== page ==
What groups don't observe a December/winter holiday?

The ancient Celtic pagans didn’t have one until they borrowed Yule from the Norse pagans. They celebrated Samhain around November 1st, then went into their huts and didn’t observe any holiday until Imbolc around February 1st.

Of course, Jehovah’s Witnesses do not observe any holidays whatsoever, believing they are worldly and evil.

Any others?


Muslims don’t observe a December holiday except accidentally. They have a lunar calendar and their holidays shift every year. Zoroastrians don’t have a December holiday. Hindus are a group that has festivals about once a week, so some of them fall in December, but none of its ‘major’ festivals fall in December.

December holidays aren’t really all that common. Romans had them, but that’s because Romans had holidays pretty much constantly. Ovid’s Fasti has listed about 5 major festivals a month, so the Romans had a ton. For December alone, they had the Kalends of Neptune, Agonalia, Saturnalia, Opalia, Larentalia, Eponalia, Brumalia, Compitalia, Divalia and at least a dozen more minor festivals. The Ancient Athenians had no major December festivals and most Greek holidays were in summer.

Jehova’s Witnesses, who as far as I can tell don’t celebrate holidays at all.

Probably plenty of groups in areas of the world that don’t have a pronounced winter season/variation in day length.

But even where the day/night variation is less pronounced, lots of groups still have a December-solstice-related holiday. The Hindu holiday Makara Sankranti is a post-solstice celebration, marking the beginning of the solar month after the solstice, so it usually falls in January. It’s not as widely known among non-Hindus as Diwali or Holi but it’s still pretty important, and apparently very ancient.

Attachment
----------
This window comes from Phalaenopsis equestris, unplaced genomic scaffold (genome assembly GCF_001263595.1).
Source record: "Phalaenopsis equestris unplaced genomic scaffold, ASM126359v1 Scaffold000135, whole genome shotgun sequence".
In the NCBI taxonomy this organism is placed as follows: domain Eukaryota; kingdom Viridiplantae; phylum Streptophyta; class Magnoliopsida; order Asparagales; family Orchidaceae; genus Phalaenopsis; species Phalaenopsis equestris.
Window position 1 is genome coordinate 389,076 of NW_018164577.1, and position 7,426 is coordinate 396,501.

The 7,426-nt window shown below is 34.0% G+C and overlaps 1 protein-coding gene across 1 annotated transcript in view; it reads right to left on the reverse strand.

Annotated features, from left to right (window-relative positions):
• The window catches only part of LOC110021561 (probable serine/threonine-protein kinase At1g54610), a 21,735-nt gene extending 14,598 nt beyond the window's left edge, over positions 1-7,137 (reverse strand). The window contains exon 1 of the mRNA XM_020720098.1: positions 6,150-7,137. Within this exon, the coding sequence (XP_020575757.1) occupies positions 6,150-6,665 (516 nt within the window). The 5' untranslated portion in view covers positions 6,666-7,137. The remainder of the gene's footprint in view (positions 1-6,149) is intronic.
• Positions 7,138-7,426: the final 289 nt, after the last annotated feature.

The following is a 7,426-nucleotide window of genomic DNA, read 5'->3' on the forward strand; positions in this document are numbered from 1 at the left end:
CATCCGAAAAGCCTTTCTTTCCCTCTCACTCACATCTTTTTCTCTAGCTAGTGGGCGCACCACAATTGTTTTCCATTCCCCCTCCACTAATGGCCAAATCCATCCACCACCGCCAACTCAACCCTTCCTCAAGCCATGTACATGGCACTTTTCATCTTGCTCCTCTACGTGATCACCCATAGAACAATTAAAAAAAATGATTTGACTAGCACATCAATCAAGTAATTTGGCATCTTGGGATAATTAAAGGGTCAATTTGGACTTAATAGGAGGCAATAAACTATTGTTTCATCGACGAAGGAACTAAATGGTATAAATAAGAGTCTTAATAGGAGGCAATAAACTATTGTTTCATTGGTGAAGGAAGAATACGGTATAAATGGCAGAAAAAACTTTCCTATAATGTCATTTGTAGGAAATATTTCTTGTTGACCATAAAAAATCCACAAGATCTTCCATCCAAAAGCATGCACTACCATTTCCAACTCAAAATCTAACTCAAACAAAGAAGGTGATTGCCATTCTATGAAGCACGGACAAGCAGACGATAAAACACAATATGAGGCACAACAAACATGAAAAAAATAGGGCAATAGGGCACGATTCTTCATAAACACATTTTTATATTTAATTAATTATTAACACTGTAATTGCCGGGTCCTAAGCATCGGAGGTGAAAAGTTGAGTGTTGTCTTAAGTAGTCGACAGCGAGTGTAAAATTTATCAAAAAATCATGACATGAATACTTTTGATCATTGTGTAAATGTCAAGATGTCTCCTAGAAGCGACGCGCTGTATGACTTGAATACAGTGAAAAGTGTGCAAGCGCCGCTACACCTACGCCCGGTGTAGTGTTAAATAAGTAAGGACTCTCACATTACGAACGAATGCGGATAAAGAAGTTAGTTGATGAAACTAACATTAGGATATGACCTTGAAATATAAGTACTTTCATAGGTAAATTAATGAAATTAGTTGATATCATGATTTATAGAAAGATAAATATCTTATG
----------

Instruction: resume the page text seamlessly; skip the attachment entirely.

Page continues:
The ancient Greeks had the Haloea or Festival of Poseidon at the winter solstice, which in fact helped inspire the Roman Saturnalia celebration.

AFAIK pretty much any culture that has a seasonally-based calendar and an agricultural heritage has some kind of celebration linked to the shortest-day solstice. This is true even for cultures which also have a religious calendar that’s not seasonally-based, such as the Muslim calendar. Iranians, for example, who are overwhelmingly Muslim, celebrate the solstice holiday Shab-e Yalda. Ancient Egyptians celebrated the births of the deities Osiris, Horus, etc., during their calendar’s “epagomenal days” after the winter solstice.

Off the top of my head I don’t know of any longstanding cultural tradition in the northern hemisphere that doesn’t have any annual celebration at all related to the winter solstice. (In the southern hemisphere, of course, the December solstice falls in summer.) However, I agree that there are comparatively few such holidays that are widely recognized in modern popular culture.

This not true at all, assuming by “holiday” you mean “celebration” or “festival.” Ancient Zoroastrians had seasonal festivals called Gahanbar that included celebrations of the solstices, Persians, Zoroastrians, and many modern day Iranians celebrate Deygan/Yalda on the night of winter solstice, plus there’s Sadeh on January 30, so technically not December but still in mid-winter. Basically, Zoroastrians use any excuse to get together and have a feast, some of which necessarialy falls during the winter months. Also Zoroastrians in Western countries celebrate Christmas in varying degrees, and of course the New Year, along with everybody else.